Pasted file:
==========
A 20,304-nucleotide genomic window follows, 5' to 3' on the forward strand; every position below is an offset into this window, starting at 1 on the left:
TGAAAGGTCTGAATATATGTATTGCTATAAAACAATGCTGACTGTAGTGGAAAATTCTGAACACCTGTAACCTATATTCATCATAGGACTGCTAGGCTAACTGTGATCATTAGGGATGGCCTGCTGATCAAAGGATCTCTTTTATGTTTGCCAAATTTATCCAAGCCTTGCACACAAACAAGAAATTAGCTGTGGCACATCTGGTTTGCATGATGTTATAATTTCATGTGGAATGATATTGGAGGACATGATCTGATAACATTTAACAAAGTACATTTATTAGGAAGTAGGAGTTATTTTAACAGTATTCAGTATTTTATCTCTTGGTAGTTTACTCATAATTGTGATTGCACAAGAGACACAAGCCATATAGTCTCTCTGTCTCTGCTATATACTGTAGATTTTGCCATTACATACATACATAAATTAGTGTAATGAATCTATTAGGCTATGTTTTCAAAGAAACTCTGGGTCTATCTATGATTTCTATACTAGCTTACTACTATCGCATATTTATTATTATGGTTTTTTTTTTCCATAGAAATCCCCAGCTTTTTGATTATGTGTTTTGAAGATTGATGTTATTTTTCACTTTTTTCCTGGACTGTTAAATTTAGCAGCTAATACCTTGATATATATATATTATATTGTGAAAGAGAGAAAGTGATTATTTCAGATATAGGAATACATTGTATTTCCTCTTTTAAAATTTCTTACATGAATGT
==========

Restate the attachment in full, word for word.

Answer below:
A 20,304-nucleotide genomic window follows, 5' to 3' on the forward strand; every position below is an offset into this window, starting at 1 on the left:
TGAAAGGTCTGAATATATGTATTGCTATAAAACAATGCTGACTGTAGTGGAAAATTCTGAACACCTGTAACCTATATTCATCATAGGACTGCTAGGCTAACTGTGATCATTAGGGATGGCCTGCTGATCAAAGGATCTCTTTTATGTTTGCCAAATTTATCCAAGCCTTGCACACAAACAAGAAATTAGCTGTGGCACATCTGGTTTGCATGATGTTATAATTTCATGTGGAATGATATTGGAGGACATGATCTGATAACATTTAACAAAGTACATTTATTAGGAAGTAGGAGTTATTTTAACAGTATTCAGTATTTTATCTCTTGGTAGTTTACTCATAATTGTGATTGCACAAGAGACACAAGCCATATAGTCTCTCTGTCTCTGCTATATACTGTAGATTTTGCCATTACATACATACATAAATTAGTGTAATGAATCTATTAGGCTATGTTTTCAAAGAAACTCTGGGTCTATCTATGATTTCTATACTAGCTTACTACTATCGCATATTTATTATTATGGTTTTTTTTTTCCATAGAAATCCCCAGCTTTTTGATTATGTGTTTTGAAGATTGATGTTATTTTTCACTTTTTTCCTGGACTGTTAAATTTAGCAGCTAATACCTTGATATATATATATTATATTGTGAAAGAGAGAAAGTGATTATTTCAGATATAGGAATACATTGTATTTCCTCTTTTAAAATTTCTTACATGAATGT